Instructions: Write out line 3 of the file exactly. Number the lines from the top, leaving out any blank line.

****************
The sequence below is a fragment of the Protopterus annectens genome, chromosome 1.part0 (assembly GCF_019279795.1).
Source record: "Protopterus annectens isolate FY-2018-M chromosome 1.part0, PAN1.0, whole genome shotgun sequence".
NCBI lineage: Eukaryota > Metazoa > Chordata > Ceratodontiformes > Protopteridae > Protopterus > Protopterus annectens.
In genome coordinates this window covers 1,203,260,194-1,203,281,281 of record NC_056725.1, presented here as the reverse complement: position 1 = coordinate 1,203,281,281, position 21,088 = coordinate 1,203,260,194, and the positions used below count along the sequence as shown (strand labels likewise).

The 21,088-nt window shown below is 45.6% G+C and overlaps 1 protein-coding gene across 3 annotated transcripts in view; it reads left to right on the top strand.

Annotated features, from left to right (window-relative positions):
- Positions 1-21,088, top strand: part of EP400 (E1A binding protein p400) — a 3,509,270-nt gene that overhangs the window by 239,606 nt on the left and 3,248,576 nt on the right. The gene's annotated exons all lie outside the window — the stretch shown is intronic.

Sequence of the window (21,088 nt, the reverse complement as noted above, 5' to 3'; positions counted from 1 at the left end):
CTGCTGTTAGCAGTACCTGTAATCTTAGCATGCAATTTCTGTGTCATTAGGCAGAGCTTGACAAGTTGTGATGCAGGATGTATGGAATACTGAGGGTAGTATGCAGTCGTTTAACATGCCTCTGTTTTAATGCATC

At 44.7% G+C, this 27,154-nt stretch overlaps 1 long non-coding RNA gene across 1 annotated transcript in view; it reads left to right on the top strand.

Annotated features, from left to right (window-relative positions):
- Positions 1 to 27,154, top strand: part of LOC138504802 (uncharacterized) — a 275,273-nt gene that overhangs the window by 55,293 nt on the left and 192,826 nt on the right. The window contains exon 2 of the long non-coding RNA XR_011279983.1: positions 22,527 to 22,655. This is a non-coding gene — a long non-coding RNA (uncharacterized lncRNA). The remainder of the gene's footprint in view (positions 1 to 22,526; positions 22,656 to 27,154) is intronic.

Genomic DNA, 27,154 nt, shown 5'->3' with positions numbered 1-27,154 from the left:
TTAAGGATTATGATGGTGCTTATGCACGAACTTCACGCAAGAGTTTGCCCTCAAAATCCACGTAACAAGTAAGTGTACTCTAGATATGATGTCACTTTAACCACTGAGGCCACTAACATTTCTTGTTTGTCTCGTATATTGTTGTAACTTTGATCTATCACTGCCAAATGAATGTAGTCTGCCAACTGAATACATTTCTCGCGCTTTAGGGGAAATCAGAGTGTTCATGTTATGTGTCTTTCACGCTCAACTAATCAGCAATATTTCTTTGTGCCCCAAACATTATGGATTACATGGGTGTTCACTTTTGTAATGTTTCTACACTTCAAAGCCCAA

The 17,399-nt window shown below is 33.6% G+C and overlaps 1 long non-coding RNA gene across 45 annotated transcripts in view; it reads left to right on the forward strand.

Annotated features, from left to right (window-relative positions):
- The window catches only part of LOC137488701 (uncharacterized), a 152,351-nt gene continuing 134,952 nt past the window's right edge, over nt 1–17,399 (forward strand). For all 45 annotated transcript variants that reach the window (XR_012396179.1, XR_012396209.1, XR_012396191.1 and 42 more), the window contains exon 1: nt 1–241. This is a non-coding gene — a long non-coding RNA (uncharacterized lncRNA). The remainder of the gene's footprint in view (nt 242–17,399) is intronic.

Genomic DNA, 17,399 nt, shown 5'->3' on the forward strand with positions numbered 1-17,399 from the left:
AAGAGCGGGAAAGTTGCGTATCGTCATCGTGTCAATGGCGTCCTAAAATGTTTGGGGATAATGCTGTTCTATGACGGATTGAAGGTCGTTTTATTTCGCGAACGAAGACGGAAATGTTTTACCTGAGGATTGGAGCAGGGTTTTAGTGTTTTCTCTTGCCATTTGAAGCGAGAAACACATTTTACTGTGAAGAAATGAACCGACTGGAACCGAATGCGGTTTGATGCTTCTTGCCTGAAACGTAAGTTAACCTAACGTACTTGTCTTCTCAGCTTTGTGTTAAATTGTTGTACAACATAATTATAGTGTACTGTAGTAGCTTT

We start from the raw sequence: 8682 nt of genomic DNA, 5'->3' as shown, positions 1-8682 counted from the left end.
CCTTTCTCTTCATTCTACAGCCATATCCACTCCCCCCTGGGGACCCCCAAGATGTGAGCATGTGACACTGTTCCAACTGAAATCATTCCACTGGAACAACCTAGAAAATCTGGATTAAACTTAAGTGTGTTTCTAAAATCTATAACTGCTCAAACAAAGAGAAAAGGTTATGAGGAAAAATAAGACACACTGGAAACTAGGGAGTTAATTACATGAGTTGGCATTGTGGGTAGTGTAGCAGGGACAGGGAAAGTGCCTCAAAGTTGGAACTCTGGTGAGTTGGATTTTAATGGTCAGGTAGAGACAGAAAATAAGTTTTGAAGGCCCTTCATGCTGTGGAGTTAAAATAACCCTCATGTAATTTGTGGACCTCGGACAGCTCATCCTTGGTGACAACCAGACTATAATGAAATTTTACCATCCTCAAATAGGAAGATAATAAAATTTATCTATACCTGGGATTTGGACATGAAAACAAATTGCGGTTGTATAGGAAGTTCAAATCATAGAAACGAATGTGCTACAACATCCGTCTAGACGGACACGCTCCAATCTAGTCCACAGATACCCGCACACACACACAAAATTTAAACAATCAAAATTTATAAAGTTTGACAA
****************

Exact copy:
NCBI lineage: Eukaryota > Metazoa > Chordata > Ceratodontiformes > Protopteridae > Protopterus > Protopterus annectens.